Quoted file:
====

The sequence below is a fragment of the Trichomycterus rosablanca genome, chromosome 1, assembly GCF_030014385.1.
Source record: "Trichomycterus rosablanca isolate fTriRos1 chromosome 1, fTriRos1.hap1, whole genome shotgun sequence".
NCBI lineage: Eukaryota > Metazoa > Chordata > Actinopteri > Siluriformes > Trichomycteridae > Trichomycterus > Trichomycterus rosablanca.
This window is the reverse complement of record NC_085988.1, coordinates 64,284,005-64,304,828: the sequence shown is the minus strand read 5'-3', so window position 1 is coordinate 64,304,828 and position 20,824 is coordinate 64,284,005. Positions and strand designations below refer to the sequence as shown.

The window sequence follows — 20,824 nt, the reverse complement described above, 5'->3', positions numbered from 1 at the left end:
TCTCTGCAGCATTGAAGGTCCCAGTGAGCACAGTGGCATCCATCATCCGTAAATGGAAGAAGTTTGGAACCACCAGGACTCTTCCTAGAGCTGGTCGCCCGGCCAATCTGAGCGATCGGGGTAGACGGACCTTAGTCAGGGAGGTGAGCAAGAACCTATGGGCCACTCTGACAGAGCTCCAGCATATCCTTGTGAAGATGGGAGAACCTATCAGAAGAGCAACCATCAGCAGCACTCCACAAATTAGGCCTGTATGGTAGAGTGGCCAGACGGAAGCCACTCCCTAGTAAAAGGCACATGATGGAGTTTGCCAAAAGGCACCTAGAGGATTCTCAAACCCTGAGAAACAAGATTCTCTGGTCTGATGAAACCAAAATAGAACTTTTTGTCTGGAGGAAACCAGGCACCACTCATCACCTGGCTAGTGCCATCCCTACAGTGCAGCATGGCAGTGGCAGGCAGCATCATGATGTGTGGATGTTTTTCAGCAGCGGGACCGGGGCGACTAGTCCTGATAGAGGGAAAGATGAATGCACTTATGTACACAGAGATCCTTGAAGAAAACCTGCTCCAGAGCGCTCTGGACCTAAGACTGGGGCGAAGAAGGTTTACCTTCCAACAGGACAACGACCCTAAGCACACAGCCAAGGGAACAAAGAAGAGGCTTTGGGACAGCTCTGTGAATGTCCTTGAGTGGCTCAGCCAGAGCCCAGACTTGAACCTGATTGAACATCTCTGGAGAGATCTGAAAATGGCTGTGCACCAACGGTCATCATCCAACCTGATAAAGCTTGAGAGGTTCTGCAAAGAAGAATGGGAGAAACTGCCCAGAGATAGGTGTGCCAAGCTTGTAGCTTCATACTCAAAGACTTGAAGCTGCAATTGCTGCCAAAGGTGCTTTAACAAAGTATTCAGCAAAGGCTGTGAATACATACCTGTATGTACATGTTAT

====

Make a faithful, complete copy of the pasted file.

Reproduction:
The sequence below is a fragment of the Trichomycterus rosablanca genome, chromosome 1, assembly GCF_030014385.1.
Source record: "Trichomycterus rosablanca isolate fTriRos1 chromosome 1, fTriRos1.hap1, whole genome shotgun sequence".
NCBI lineage: Eukaryota > Metazoa > Chordata > Actinopteri > Siluriformes > Trichomycteridae > Trichomycterus > Trichomycterus rosablanca.
This window is the reverse complement of record NC_085988.1, coordinates 64,284,005-64,304,828: the sequence shown is the minus strand read 5'-3', so window position 1 is coordinate 64,304,828 and position 20,824 is coordinate 64,284,005. Positions and strand designations below refer to the sequence as shown.

The window sequence follows — 20,824 nt, the reverse complement described above, 5'->3', positions numbered from 1 at the left end:
TCTCTGCAGCATTGAAGGTCCCAGTGAGCACAGTGGCATCCATCATCCGTAAATGGAAGAAGTTTGGAACCACCAGGACTCTTCCTAGAGCTGGTCGCCCGGCCAATCTGAGCGATCGGGGTAGACGGACCTTAGTCAGGGAGGTGAGCAAGAACCTATGGGCCACTCTGACAGAGCTCCAGCATATCCTTGTGAAGATGGGAGAACCTATCAGAAGAGCAACCATCAGCAGCACTCCACAAATTAGGCCTGTATGGTAGAGTGGCCAGACGGAAGCCACTCCCTAGTAAAAGGCACATGATGGAGTTTGCCAAAAGGCACCTAGAGGATTCTCAAACCCTGAGAAACAAGATTCTCTGGTCTGATGAAACCAAAATAGAACTTTTTGTCTGGAGGAAACCAGGCACCACTCATCACCTGGCTAGTGCCATCCCTACAGTGCAGCATGGCAGTGGCAGGCAGCATCATGATGTGTGGATGTTTTTCAGCAGCGGGACCGGGGCGACTAGTCCTGATAGAGGGAAAGATGAATGCACTTATGTACACAGAGATCCTTGAAGAAAACCTGCTCCAGAGCGCTCTGGACCTAAGACTGGGGCGAAGAAGGTTTACCTTCCAACAGGACAACGACCCTAAGCACACAGCCAAGGGAACAAAGAAGAGGCTTTGGGACAGCTCTGTGAATGTCCTTGAGTGGCTCAGCCAGAGCCCAGACTTGAACCTGATTGAACATCTCTGGAGAGATCTGAAAATGGCTGTGCACCAACGGTCATCATCCAACCTGATAAAGCTTGAGAGGTTCTGCAAAGAAGAATGGGAGAAACTGCCCAGAGATAGGTGTGCCAAGCTTGTAGCTTCATACTCAAAGACTTGAAGCTGCAATTGCTGCCAAAGGTGCTTTAACAAAGTATTCAGCAAAGGCTGTGAATACATACCTGTATGTACATGTTAT